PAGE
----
Each of the faces 400, et seq. depicted in FIGS. 10-17 contains a primary stiffening member 402, 502, 602, 702 and a plurality of secondary stiffening members 404, 504, 604, 704 extending rearward from the inner surface 114 of the face 400, et seq. and providing locally increased stiffness to surrounding areas of the face 400, et seq. Generally, the primary stiffening member 402, 502, 602, 702 of each embodiment provides a greater degree of locally increased stiffness to the face 400, et seq. than each of the secondary stiffening members 404, 504, 604, 704. The primary stiffening members 402, 502, 602, 702 of these four example embodiments are substantially the same, and will be described below with reference to the primary stiffening member 402 of the face 400 illustrated in FIGS. 10 and 14. It is understood that the primary stiffening members 502, 602, 702 of the faces 500, 600, 700 of FIGS. 11-13 and 15-17 contain similar features, which are similarly referred to using the “500,” “600,” and “700” series of reference numbers, respectively. Likewise, the embodiment of the face 900 illustrated in FIGS. 20 and 21 also contains a similar primary stiffening member 902, and the features of the primary stiffening member 902 of FIGS. 20 and 21 are similarly referred to using the “900” series of reference numbers. The secondary stiffening members 404, 504, 604, 704 of these faces 400, et seq. are differently configured, and are described individually below with respect to each embodiment. In the embodiments illustrated, the stiffening members 402, 404, 502, 504, 602, 604, 702, 704 are integrally connected to the face 400, et seq., such as by being formed integrally with the face 400, et seq. or being connected by an integral joining technique. It is understood that in other embodiments, however, the stiffening members 402, 404, 502, 504, 602, 604, 702, 704 may not be integrally connected to the face 400, et seq. Moreover, in a given face structure, the various stiffening members need not be structured, dimensioned, or connected to the face in a common manner. If desired, the primary stiffening members may be 25-300% thicker than the secondary stiffening members, and in some examples, from 50-200% thicker, or even 75-150% thicker (as measured from the rear surface 114 of the face), e.g., from 0.5 to 8 mm thick.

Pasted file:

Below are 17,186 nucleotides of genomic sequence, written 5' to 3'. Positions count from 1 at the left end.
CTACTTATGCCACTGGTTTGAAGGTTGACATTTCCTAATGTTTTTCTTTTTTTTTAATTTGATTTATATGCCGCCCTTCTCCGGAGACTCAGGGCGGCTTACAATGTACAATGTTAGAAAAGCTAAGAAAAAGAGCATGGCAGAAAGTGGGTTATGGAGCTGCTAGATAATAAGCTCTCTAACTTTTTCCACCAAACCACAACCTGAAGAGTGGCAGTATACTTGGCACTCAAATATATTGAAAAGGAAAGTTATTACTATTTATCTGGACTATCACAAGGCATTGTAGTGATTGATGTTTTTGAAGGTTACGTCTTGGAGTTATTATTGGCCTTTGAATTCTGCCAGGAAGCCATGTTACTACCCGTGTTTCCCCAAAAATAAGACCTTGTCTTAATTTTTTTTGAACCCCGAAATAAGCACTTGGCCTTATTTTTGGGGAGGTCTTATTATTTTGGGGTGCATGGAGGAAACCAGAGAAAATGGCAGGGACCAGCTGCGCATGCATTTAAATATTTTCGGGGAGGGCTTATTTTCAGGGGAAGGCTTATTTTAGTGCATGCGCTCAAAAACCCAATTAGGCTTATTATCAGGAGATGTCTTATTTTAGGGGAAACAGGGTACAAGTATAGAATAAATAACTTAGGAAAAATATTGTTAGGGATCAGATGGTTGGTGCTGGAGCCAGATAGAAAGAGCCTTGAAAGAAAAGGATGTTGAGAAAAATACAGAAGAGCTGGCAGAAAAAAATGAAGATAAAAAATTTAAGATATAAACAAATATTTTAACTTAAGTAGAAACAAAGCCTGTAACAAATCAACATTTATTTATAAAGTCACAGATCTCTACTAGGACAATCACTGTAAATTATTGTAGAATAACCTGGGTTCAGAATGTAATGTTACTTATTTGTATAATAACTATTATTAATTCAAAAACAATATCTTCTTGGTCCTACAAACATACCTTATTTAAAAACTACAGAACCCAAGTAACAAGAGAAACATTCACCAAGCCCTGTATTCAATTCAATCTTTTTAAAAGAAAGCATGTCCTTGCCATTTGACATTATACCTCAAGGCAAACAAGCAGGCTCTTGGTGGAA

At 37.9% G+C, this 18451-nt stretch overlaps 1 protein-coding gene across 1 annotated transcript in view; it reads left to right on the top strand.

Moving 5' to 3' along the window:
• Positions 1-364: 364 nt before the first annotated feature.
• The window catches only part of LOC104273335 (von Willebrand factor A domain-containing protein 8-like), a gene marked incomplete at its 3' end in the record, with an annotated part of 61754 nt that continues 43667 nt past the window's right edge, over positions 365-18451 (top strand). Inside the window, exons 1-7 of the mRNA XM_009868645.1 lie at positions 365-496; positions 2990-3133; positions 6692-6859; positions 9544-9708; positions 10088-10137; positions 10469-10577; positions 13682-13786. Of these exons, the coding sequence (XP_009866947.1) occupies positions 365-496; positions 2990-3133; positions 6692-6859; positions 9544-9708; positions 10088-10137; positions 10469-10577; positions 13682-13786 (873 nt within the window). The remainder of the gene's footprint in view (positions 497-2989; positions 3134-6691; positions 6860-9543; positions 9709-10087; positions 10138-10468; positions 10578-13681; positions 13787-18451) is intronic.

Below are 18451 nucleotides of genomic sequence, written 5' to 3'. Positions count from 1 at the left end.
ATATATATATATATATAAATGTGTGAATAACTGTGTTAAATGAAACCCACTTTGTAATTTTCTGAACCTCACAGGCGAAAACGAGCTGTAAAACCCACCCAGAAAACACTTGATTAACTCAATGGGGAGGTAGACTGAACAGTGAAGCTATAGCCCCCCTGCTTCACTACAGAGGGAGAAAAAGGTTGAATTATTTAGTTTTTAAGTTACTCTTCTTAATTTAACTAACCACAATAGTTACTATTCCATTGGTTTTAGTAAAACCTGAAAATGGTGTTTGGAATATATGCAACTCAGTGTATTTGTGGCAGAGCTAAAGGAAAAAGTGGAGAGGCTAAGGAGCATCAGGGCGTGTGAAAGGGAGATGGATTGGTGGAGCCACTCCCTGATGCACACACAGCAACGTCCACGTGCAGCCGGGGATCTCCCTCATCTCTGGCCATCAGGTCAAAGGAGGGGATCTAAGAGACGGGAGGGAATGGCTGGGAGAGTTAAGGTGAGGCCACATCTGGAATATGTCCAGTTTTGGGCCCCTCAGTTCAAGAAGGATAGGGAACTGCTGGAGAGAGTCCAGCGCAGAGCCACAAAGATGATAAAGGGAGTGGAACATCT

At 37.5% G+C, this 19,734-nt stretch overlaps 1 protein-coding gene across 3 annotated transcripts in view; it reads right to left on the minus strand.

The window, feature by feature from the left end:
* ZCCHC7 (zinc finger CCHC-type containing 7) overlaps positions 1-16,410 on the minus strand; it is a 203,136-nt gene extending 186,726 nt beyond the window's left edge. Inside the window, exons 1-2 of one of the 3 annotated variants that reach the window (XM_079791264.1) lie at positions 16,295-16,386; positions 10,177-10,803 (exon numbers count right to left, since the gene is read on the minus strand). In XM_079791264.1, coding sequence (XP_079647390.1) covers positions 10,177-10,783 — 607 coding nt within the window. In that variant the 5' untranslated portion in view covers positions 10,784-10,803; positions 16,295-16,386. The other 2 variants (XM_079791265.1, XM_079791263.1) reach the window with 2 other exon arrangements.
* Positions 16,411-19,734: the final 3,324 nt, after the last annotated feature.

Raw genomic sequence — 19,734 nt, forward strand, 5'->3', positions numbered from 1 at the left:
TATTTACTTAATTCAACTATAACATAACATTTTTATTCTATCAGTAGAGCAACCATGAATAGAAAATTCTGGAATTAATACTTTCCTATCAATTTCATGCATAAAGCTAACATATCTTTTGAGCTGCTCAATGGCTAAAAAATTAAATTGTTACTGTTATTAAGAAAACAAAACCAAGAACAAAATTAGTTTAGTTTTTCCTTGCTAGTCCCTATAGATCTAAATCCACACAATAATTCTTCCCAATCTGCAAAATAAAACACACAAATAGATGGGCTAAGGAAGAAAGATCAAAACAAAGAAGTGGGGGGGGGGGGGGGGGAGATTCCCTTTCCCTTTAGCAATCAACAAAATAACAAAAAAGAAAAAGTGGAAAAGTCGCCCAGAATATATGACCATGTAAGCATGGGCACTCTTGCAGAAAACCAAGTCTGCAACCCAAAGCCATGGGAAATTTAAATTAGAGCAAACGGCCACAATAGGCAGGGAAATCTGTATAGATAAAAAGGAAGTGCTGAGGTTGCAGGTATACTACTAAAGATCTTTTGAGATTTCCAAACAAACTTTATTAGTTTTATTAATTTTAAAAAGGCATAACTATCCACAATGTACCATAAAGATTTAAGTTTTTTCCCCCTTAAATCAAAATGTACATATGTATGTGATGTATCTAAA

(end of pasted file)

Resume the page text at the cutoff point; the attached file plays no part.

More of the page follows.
Generally, the primary stiffening member 402 illustrated in FIGS. 10 and 14 extends across the inner surface 114 of the face 400 in an angled manner, in a high-heel to low-toe direction, from a first point 410 to a second point 412 on the inner surface 114 of the face 400, such that the second point 412 is located toward the bottom 115 and the toe 122 of the face 400 relative to the first point 410. In this embodiment, the first point 410 is located in the high-heel area 160 of the face and the second point 412 is located in the low-toe area 166, and the primary stiffening member 402 extends across both the horizontal and vertical centerlines of the face 400, to the edges 127 of the face 400. However in other embodiments, this may not be the case, and the primary stiffening member 402 may be arranged differently (e.g., shifted toward the heel or toe, not as longitudinally long, angled at any desired direction from horizontal, etc.). As some additional examples, the primary stiffening member 402 may extend in the high-toe to low-heel direction, and/or it may be positioned mostly or entirely on one half or on one quadrant of the face 400. Additionally, in this embodiment, the primary stiffening member 402 has transverse components 414 at opposite ends, extending transverse to the inner surface 114 and up the walls 125 of the cup face structure (although these transverse components 414 may be omitted, if desired).